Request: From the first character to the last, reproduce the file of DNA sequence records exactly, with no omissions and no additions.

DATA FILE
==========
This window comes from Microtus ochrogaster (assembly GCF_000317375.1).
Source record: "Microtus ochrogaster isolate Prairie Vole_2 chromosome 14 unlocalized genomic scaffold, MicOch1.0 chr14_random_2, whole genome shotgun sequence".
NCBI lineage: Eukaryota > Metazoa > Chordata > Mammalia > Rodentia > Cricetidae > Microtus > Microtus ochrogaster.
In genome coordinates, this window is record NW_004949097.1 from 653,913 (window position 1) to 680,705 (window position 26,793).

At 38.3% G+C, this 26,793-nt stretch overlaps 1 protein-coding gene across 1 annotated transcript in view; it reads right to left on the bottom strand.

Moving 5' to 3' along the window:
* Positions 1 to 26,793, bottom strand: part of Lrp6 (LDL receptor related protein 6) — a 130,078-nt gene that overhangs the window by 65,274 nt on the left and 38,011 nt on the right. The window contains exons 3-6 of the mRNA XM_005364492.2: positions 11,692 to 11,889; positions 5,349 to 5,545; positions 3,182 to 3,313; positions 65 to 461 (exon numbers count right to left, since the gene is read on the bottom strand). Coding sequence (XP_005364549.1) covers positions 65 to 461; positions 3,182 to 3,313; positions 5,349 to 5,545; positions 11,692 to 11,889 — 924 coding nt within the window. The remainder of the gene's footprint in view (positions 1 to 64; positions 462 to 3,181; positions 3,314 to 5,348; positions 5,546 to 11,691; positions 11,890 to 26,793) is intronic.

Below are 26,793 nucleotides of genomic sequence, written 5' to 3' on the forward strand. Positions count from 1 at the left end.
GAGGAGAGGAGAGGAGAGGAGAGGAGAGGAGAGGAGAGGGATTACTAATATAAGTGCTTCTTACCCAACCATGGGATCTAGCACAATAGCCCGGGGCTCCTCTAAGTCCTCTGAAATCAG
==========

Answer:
This window comes from Microtus ochrogaster (assembly GCF_000317375.1).
Source record: "Microtus ochrogaster isolate Prairie Vole_2 chromosome 14 unlocalized genomic scaffold, MicOch1.0 chr14_random_2, whole genome shotgun sequence".
NCBI lineage: Eukaryota > Metazoa > Chordata > Mammalia > Rodentia > Cricetidae > Microtus > Microtus ochrogaster.
In genome coordinates, this window is record NW_004949097.1 from 653,913 (window position 1) to 680,705 (window position 26,793).

At 38.3% G+C, this 26,793-nt stretch overlaps 1 protein-coding gene across 1 annotated transcript in view; it reads right to left on the bottom strand.

Moving 5' to 3' along the window:
* Positions 1 to 26,793, bottom strand: part of Lrp6 (LDL receptor related protein 6) — a 130,078-nt gene that overhangs the window by 65,274 nt on the left and 38,011 nt on the right. The window contains exons 3-6 of the mRNA XM_005364492.2: positions 11,692 to 11,889; positions 5,349 to 5,545; positions 3,182 to 3,313; positions 65 to 461 (exon numbers count right to left, since the gene is read on the bottom strand). Coding sequence (XP_005364549.1) covers positions 65 to 461; positions 3,182 to 3,313; positions 5,349 to 5,545; positions 11,692 to 11,889 — 924 coding nt within the window. The remainder of the gene's footprint in view (positions 1 to 64; positions 462 to 3,181; positions 3,314 to 5,348; positions 5,546 to 11,691; positions 11,890 to 26,793) is intronic.

Below are 26,793 nucleotides of genomic sequence, written 5' to 3' on the forward strand. Positions count from 1 at the left end.
GAGGAGAGGAGAGGAGAGGAGAGGAGAGGAGAGGAGAGGGATTACTAATATAAGTGCTTCTTACCCAACCATGGGATCTAGCACAATAGCCCGGGGCTCCTCTAAGTCCTCTGAAATCAG